Wednesday, December 7, 2022

The Key to a Long Lasting Relationship

By Salma Dinani, Darpan, 22 Jul, 2014

    Our lives are built on relationships. Whether it be with a family member, a friend or a lover, all relationships come with its ups and downs, good times and bad. Relationships are such an important part of our lives and we can be doing things to ensure that they are healthy and long lasting.

    According to Dr. Christie Dakin, a practitioner of Counseling Psychology, there are some important steps we can be taking to help build long lasting relationships.
    Communication is key. Many relationships break down because one person isn’t completely open and is emotionally cut off from the other.

    “There has to be communication in order for the relationship to grow,” explains Dakin. “This also means both members of the couple have to feel safe and heard. This can be a challenge when communication has broken down.”

    What can help is to create a safe, nurturing environment for the couples to talk and work out their problems, whether it’s with each other, or with help, like a therapist.

    There also needs to be a real and healthy connection between the people in the relationship. “Often people enter a relationship because they feel like something is missing inside them and there’s the idea that another person will complete them”, says Dakin.  At first this might work but overtime there will be disappointment and a relationship based on neediness will quickly disintegrate.

    “The key to connection is being two whole people who come together to work on what comes up in a loving and respectful manner,” explains Dakin. Work on yourself first and a healthier, long lasting relationship will be easier.

    Be curious, not critical. “Look at your partner or friend as though you have never seen them before,” suggests Dakin.

    Ask questions about what they think and really listen to what they are saying.  It may surprise you.  Also listen for what is being said between the lines. Sometimes the real message is actually behind the words. Even though it would be ideal for the other person to tell you directly what they mean, that is not always the case.

    Trust yourself. We want to trust others but it’s also important to learn to trust ourselves first. By doing that, we are loving ourselves enough to stay in a relationship when it is working, as well as being willing to look at ourselves when challenges in the relationship come up, advises Dakin.

    But if a relationship is real and is meant to be, should it not be simple and easy? A good relationship shouldn’t be so much hard work, or should it?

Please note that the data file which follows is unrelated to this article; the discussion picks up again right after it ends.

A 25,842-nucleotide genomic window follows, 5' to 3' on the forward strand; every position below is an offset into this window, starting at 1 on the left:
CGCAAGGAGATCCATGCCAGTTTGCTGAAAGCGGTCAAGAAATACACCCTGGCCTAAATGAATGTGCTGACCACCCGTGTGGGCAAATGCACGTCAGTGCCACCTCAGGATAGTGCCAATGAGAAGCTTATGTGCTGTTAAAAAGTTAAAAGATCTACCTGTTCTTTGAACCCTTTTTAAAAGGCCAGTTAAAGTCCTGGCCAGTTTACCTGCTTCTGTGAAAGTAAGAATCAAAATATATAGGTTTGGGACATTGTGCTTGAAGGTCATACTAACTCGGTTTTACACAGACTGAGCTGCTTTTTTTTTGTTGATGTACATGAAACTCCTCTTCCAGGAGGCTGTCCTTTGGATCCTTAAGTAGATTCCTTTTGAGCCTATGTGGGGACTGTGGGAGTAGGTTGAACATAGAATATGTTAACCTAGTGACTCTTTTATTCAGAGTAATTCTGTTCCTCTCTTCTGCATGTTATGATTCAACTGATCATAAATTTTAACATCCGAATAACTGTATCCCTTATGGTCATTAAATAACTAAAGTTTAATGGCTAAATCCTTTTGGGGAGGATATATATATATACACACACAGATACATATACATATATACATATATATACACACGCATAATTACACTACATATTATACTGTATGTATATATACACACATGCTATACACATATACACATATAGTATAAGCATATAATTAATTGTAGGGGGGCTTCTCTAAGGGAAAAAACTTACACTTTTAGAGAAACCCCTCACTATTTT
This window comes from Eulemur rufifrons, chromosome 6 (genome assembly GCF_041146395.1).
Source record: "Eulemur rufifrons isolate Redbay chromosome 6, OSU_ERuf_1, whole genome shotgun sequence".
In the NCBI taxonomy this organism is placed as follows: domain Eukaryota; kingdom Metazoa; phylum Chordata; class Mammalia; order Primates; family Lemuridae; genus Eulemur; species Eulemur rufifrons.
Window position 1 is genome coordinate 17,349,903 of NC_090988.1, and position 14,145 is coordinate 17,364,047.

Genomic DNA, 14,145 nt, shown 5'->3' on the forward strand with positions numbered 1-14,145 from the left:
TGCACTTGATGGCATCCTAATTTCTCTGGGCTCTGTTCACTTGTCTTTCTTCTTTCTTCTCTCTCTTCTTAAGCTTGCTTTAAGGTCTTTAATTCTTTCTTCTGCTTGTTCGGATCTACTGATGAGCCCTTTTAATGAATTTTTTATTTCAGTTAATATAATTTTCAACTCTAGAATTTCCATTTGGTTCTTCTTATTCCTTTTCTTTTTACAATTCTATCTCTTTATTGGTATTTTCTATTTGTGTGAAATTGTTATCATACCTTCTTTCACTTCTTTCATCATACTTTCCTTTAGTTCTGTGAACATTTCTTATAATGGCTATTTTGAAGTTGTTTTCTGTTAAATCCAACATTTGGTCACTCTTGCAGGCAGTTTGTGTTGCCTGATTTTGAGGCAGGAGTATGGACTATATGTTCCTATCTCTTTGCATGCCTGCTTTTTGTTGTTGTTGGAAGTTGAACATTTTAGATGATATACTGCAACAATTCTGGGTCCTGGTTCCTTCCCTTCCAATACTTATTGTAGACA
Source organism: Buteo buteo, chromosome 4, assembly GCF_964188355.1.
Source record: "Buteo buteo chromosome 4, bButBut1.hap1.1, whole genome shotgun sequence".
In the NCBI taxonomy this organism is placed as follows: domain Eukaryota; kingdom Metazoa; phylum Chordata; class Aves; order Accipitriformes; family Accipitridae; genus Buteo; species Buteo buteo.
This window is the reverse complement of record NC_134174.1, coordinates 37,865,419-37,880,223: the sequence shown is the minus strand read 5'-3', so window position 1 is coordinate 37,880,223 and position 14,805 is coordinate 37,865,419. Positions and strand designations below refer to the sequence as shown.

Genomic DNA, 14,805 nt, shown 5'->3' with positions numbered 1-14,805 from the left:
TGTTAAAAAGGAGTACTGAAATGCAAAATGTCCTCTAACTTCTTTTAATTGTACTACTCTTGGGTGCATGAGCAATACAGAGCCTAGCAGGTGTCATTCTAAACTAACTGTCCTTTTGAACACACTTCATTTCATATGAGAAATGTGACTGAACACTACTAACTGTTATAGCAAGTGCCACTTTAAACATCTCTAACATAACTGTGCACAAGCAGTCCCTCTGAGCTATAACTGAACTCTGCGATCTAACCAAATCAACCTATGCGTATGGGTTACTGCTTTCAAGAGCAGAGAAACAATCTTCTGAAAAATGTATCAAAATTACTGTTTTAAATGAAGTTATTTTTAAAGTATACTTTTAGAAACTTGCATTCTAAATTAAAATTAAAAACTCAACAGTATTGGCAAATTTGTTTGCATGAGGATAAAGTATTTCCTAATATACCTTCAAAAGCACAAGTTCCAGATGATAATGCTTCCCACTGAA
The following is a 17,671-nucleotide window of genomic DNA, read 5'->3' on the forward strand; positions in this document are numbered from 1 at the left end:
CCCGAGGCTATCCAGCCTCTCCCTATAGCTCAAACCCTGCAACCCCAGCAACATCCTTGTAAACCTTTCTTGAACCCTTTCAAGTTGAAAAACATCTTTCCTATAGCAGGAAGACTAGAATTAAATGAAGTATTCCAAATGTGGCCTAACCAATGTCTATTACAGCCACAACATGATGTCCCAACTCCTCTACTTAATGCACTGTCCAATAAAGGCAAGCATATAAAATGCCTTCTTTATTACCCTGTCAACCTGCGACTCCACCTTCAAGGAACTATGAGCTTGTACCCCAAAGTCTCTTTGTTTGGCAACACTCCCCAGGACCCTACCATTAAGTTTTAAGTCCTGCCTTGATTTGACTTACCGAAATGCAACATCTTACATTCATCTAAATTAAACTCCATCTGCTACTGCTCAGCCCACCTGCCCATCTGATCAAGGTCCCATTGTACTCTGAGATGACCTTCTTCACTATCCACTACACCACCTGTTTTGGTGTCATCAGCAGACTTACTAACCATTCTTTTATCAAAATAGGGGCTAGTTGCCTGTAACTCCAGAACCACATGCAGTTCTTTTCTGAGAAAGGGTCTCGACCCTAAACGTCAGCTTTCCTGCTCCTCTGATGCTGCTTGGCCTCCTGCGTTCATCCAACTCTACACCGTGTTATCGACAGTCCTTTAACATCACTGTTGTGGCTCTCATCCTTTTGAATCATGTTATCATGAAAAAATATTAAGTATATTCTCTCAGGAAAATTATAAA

According to Dakin, a long lasting relationship will come with ups and downs and there will be ebb and flow. Sometimes it will seem easy and sometimes it will seem hard. That is the nature of all types of relationships.

    Dr. Christie Dakin, a practitioner of Counseling Psychology


    Often, even with all that hard work that’s put in and the advice that is followed, some relationships will not work out and that is not always a bad thing.

    Relationships, whether with a partner or a friend, may have simply run their course. Often people can grow in different ways than the person they have a relationship with and that can affect the longevity of it. In some cases it can be more loving to separate than to stay together, explains Dakin.

    What are some of the other reasons that relationships don’t last?
    In many relationships, one person sometimes has high expectations of the other. Even though it may start out wonderfully, when the character traits and quirks that were ignored at the beginning start to affect the other person, it will be a trigger to the end of a relationship unless it’s worked out.

    Dr. Dakin shared one of her favorite stories about a couple she met in Italy. They were in their 60’s and still behaved like love birds, holding hands and were really caring and kind to each other. When Dakin asked if they had always gotten along this way, the woman admitted she used be very demanding and critical of her husband. Then one day she decided she didn’t want to do that anymore and stopped. Her husband’s reaction was, “I knew she was worth waiting for.”

    The reality of it is, all relationships will take work, from both people, to make it last, regardless of who it is with. “If you treat yourself well, you will treat others better”, says Dakin.
    Reduce your expectations of the people you are in relationships with, let them be who they really are and you will be happy.

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